- Montiel, Sara
- (1928- )Sara Montiel was the most international Spanish star of the 1950s and 1960s. Her musicals were popular in France and Italy, where she was regarded as Spain's answer to Italian "maggioratas" such as Gina Lollobrigida. She was born into a very modest family and had an impoverished childhood. She came to Madrid and found the support of influential older men like playwright Miguel Mihura, who became her gateway into the film industry in the mid-1940s. At the time, she was practically illiterate and had to learn dialogues phonetically. She discusses her affairs candidly in her memoirs, but far from being an ordinary gold digger Montiel worked hard to perfect her art; what she lacked in acting talent she made up for in star personality.Montiel was strikingly beautiful, with the kind of beauty that was gloriously captured by the camera. She had small parts in a series of prestigious productions, such as Bambú (Bamboo, José Luis Sáenz de Heredia, 1945), Mariona Rebull (José Luis Sáenz de Heredia, 1947), Don Quijote de la Mancha (Don Quixote, Rafael Gil, 1947), and Locura de amor (Madness for Love, Juan de Orduña, 1948). In the last title, she was directed by Juan de Orduña, who would call her back eight years later to offer her the role that would redefine her career.Then Montiel moved to Mexico, where she was featured with great success in a few unremarkable films (the only one still remembered today is Miguel M. Delgado's Cárcel de mujeres [ Women's Prison, 1951 ]) before trying Hollywood, where she was given a series of roles as a Mexican in westerns (Veracruz, Robert Aldrich, 1954; Run of the Arrow, Samuel Fuller, 1957). She became a typical starlet, playing the publicity game (she was in the last picture taken of James Dean before his car crash) and marrying director Anthony Mann. Some performers devote their efforts to stretching their range, but Montiel, canny about her limitations, opted for specialization. She knew her only hope at stardom was to do one thing very well, and she set out to control every aspect of filmmaking that could showcase her best qualities. This spurred her interest in the technical side of film-making, where glamour could be manufactured by the camera.Unhappy about all the Indian and Mexican character roles she was offered, she accepted, without great expectations, Orduña's offer to do a musical in Spain. El último cuplé (The Last Torch Song, 1957), as the film came to be titled, was a surprise hit, a once-in-a-lifetime box-office wonder. For decades, it remained among the highest grossing Spanish films. Here we have all the features of the typical Sara Montiel vehicle for the next 20 years: a musical melodrama, often set in a show business background, centered about her emotional strife, and wrapped into a rags-to-riches narrative.She remained a limited actress, but a consummate star, who knew how to cultivate a certain image, both on screen and off. In the process, she pushed the boundaries of acceptability for film star behavior. Where others, such as Amparo Rivelles or Aurora Bautista, had been manipulated by the regime, she, to her credit, never allowed this, and consequently her films ran into difficulties with the censor. She played fallen women who make up for their transgressions with gorgeous costumes and a rise to stardom. Her star vehicles were often international co-productions that sold well abroad. Although mostly indistinguishable from each other in terms of artistic merit, La violetera (The Flower Seller, Luis César Amadori, 1958), Carmen la de Ronda (Carmen from Ronda, Tulio Demicheli, 1959), and Tuset Street (Jorge Grau, 1967) stand out for the subtle variations in her star image, and Esa mujer (That Woman, Mario Camus, 1969) is, with its knowing excess in handling conventions, the peak of her late career. She retired from the movies in 1974, after the failure of Cinco almohadas para una noche (Five Pillows for a Night, Pedro Lazaga, 1974) indicated that her particular kind of seductiveness was becoming outmoded.This was timely: the end of censorship would have presented challenges to her career that she probably was not interested in taking up. Unlike other actresses of her generation, she felt unable or unwilling to reinvent herself, and cultural change had phased out her glamorous heroines. She had a thriving career in her own theater shows during the 1980s, playing mostly to a devoted gay audience. Her iconic qualities were briefly glimpsed in Pedro Almodóvar's La mala educación (Bad Education, 2004), in which she appears on screen as the priestess blessing the budding romance of two young boys.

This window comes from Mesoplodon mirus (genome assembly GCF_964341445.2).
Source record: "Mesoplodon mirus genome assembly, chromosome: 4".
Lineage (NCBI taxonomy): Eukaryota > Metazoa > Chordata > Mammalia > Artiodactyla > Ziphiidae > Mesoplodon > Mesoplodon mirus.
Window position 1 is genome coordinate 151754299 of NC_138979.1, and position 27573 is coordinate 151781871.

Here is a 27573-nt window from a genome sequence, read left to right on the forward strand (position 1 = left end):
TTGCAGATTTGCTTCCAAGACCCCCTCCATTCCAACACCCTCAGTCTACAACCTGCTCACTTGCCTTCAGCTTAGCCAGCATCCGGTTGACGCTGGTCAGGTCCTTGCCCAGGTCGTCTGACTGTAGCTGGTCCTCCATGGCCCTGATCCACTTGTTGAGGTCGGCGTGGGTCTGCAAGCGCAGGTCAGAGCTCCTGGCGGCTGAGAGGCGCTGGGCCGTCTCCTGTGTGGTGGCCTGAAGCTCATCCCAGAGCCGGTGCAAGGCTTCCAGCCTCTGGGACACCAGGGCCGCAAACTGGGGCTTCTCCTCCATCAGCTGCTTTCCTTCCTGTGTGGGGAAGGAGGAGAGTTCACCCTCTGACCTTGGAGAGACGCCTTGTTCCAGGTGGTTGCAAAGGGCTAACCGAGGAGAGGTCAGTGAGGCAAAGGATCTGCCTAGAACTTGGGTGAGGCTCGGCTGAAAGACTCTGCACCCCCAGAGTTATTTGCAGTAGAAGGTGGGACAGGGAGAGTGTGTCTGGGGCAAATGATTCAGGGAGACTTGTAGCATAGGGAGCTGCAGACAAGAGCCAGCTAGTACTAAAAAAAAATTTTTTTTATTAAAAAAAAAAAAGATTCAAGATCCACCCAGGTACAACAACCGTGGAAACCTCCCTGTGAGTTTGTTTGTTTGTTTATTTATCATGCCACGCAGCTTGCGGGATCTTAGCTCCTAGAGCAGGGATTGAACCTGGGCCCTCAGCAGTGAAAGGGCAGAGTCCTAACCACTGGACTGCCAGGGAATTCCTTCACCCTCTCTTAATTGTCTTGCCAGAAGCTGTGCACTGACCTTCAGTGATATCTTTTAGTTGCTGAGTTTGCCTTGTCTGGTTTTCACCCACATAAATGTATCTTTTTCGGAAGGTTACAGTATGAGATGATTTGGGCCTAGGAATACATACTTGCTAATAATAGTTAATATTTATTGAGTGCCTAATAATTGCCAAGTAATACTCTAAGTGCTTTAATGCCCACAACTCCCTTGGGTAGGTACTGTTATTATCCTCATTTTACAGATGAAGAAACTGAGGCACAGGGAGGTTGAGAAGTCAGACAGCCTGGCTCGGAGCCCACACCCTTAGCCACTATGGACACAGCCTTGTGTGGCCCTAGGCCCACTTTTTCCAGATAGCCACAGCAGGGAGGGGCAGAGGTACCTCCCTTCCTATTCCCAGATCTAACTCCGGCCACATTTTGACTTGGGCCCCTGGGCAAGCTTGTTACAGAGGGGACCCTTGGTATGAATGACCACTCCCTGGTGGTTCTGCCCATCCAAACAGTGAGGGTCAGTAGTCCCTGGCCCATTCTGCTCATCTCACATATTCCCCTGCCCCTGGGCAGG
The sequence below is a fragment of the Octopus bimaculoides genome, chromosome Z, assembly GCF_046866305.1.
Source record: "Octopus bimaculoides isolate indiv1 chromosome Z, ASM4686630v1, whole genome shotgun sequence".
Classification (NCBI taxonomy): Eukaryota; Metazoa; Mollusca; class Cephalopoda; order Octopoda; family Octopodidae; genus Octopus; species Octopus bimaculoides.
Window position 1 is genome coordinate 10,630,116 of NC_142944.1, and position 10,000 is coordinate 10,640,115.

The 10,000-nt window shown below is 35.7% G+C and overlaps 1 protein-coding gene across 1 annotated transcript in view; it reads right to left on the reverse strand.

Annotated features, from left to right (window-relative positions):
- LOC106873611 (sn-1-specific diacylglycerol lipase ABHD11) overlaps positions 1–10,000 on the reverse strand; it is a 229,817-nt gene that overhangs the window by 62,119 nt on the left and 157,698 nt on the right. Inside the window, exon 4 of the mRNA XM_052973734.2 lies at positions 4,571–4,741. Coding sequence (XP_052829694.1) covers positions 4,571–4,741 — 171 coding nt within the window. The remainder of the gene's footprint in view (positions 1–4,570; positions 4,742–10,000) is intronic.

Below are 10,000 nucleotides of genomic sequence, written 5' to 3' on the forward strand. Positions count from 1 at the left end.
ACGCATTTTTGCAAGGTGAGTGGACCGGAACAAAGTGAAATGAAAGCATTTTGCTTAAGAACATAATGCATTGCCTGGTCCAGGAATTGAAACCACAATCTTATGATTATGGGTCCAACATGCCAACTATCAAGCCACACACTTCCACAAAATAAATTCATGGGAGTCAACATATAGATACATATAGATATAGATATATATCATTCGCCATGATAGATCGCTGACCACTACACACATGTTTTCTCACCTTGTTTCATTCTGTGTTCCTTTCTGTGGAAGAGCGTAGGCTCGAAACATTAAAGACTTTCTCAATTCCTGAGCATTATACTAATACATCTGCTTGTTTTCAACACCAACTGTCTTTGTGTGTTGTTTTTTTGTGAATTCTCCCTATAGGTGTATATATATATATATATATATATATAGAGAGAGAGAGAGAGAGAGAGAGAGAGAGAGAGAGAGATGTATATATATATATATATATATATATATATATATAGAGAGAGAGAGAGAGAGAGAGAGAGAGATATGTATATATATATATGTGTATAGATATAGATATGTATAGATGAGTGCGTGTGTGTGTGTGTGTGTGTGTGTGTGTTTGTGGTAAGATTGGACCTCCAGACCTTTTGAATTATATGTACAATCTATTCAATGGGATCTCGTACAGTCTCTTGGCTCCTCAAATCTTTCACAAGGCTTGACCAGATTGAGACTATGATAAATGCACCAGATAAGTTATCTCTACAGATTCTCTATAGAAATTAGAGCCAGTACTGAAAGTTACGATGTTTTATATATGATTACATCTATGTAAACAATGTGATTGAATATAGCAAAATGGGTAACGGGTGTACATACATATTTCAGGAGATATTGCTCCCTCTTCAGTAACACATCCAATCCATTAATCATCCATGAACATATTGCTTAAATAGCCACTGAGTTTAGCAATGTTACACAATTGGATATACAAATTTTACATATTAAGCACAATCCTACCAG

Historical dictionary of Spanish cinema. Alberto Mira. 2010.